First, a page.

The battle of Tollense 1200 - 1300 bc Bronze age weapons vs stone age weapons?

Aug 2019
132
Netherlands
What are your thoughts about this battle in general?


About 3200 years ago, two armies clashed at a river crossing near the Baltic Sea. The confrontation can’t be found in any history books—the written word didn’t become common in these parts for another 2000 years—but this was no skirmish between local clans. Thousands of warriors came together in a brutal struggle, perhaps fought on a single day, using weapons crafted from wood, flint, and bronze, a metal that was then the height of military technology.

Struggling to find solid footing on the banks of the Tollense River, a narrow ribbon of water that flows through the marshes of northern Germany toward the Baltic Sea, the armies fought hand-to-hand, maiming and killing with war clubs, spears, swords, and knives. Bronze- and flint-tipped arrows were loosed at close range, piercing skulls and lodging deep into the bones of young men. Horses belonging to high-ranking warriors crumpled into the muck, fatally speared. Not everyone stood their ground in the melee: Some warriors broke and ran, and were struck down from behind.

When the fighting was through, hundreds lay dead, littering the swampy valley. Some bodies were stripped of their valuables and left bobbing in shallow ponds; others sank to the bottom, protected from plundering by a meter or two of water. Peat slowly settled over the bones. Within centuries, the entire battle was forgotten...
 
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Dan Howard

Ad Honorem
Aug 2014
4,999
Australia
It wasn't bronze weapons vs stone weapons. The elite on both sides had bronze. The rest - on both sides - used stone.
 
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Aug 2019
132
Netherlands
It wasn't bronze weapons vs stone weapons. The elite on both sides had bronze. The rest - on both sides - used stone.
Wouldn't a more common warrior shoot with stone arrowheads at bronze equipped elite warriors?
 

Dan Howard

Ad Honorem
Aug 2014
4,999
Australia
The implication of the OP is that everyone on one side had bronze and everyone on the other side had stone.
 
Jul 2019
171
Ghana
I like this piece, the battle of Tollense, by Jose Daniel Cabrera Peña:
Tollense Bronze Age battle.jpg

I don't know exacatly how accurate it is, but I like it. Seems absolutely brutal :)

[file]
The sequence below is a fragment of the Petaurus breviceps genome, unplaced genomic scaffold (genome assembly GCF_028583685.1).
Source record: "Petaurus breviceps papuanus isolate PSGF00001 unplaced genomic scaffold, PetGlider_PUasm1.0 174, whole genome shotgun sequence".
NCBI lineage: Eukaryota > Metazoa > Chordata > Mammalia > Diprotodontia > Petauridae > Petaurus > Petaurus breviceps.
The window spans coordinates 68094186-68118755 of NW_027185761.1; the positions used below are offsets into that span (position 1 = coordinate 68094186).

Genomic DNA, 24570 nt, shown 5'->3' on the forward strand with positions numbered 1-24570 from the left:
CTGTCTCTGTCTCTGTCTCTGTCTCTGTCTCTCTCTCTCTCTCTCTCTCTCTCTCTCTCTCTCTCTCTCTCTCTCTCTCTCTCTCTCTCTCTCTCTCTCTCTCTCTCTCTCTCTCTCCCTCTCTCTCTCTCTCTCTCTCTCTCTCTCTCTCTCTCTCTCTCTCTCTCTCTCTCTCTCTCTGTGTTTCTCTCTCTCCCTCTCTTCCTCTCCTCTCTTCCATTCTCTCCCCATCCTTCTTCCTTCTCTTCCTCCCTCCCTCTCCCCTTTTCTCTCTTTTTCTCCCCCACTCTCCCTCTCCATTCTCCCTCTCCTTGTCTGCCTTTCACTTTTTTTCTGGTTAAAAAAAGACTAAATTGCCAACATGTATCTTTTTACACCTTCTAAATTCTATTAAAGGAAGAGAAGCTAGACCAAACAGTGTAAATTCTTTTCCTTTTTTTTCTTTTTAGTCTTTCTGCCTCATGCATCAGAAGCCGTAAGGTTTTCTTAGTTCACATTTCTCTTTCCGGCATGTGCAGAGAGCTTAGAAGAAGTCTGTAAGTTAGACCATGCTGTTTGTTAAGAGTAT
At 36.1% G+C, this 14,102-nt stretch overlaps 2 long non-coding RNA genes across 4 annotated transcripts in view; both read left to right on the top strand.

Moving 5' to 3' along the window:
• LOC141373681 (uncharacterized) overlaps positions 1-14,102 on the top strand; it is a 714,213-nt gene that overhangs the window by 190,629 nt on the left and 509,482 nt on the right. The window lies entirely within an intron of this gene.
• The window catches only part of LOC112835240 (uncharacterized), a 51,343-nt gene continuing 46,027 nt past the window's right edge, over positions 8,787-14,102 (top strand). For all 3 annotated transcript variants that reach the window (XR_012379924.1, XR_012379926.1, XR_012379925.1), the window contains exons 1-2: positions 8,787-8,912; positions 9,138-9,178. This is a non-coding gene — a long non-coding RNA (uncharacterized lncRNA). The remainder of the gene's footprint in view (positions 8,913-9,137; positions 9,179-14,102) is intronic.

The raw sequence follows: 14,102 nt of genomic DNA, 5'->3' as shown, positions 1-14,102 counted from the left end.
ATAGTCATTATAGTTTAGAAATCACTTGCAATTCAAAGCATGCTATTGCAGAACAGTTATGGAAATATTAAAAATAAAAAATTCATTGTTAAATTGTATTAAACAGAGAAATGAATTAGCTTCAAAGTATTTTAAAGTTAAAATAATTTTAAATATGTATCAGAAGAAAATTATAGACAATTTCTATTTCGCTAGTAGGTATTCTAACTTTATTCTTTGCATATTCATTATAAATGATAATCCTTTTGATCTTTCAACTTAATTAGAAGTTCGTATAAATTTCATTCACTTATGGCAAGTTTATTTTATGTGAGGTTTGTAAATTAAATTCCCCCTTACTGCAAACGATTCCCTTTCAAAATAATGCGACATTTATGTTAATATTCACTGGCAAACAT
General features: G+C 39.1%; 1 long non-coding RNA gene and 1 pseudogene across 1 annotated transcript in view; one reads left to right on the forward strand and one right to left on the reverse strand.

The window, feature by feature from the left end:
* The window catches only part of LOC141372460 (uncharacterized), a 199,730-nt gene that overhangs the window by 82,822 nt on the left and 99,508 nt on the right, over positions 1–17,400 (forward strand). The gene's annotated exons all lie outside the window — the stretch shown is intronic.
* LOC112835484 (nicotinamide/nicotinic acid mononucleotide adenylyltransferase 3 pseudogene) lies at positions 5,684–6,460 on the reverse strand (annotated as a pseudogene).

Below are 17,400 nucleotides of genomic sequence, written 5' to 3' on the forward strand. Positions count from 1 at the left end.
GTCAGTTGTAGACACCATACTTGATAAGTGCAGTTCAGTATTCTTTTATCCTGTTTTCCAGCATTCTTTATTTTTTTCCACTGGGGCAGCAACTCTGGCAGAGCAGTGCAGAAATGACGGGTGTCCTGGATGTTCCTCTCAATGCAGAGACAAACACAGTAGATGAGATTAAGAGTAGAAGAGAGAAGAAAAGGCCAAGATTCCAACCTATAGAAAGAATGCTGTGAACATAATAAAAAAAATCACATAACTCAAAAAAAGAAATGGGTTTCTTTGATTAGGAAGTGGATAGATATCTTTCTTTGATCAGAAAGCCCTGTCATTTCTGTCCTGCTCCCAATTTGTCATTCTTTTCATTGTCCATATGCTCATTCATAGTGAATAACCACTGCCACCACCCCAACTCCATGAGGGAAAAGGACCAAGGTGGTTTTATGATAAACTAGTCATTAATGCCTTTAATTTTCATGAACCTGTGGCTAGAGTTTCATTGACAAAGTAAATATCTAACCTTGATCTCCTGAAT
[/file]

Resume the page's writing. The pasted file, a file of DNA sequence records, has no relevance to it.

Mar 2018
889
UK
I like this piece, the battle of Tollense, by Jose Daniel Cabrera Peña:
View attachment 23587

I don't know exacatly how accurate it is, but I like it. Seems absolutely brutal :)
Should we have a competition to see who can find blatantly wrong things in this photo?

I'll start: the man riding a horse in the middle. There was no cavalry anywhere in the world in this time frame (apart from chariots), and that horse is so large its out of place by at least 2000 years
 
Aug 2019
132
Netherlands
I like this piece, the battle of Tollense, by Jose Daniel Cabrera Peña:
View attachment 23587

I don't know exacatly how accurate it is, but I like it. Seems absolutely brutal :)
Awesome.
How accurate i don't know but they must have looked proto-celtic i assume. The horse couldn't be that big indeed what olleus says.
 
Aug 2019
132
Netherlands
Should we have a competition to see who can find blatantly wrong things in this photo?

I'll start: the man riding a horse in the middle. There was no cavalry anywhere in the world in this time frame (apart from chariots), and that horse is so large its out of place by at least 2000 years
Were there no horse mounted warriors in that time? But this time is well after the yamnaya people coming into europe, right? They rode horses too, right?
 
Mar 2018
889
UK
Were there no horse mounted warriors in that time? But this time is well after the yamnaya people coming into europe, right? They rode horses too, right?
Must admit my lack of knowledge here. I thought that the first cavalry in warfare was from 600BC or so, before that it was chariots. That's not to say that people didn't ride horses for other parts of life however
 
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Aug 2018
583
Southern Indiana
I believe it was a local tribe that attacked a wealthy merchant caravan. Few of the bodies found have evidence that they killed by swords, which led me to assume that the locals who were killed by swords were taken away for burial while the foreigners killed by more primitive weapons were left to rot. The site of the battle seems to have been a perfect place for an ambush, where the marshy ground would have limited the advantage of the horses.
 
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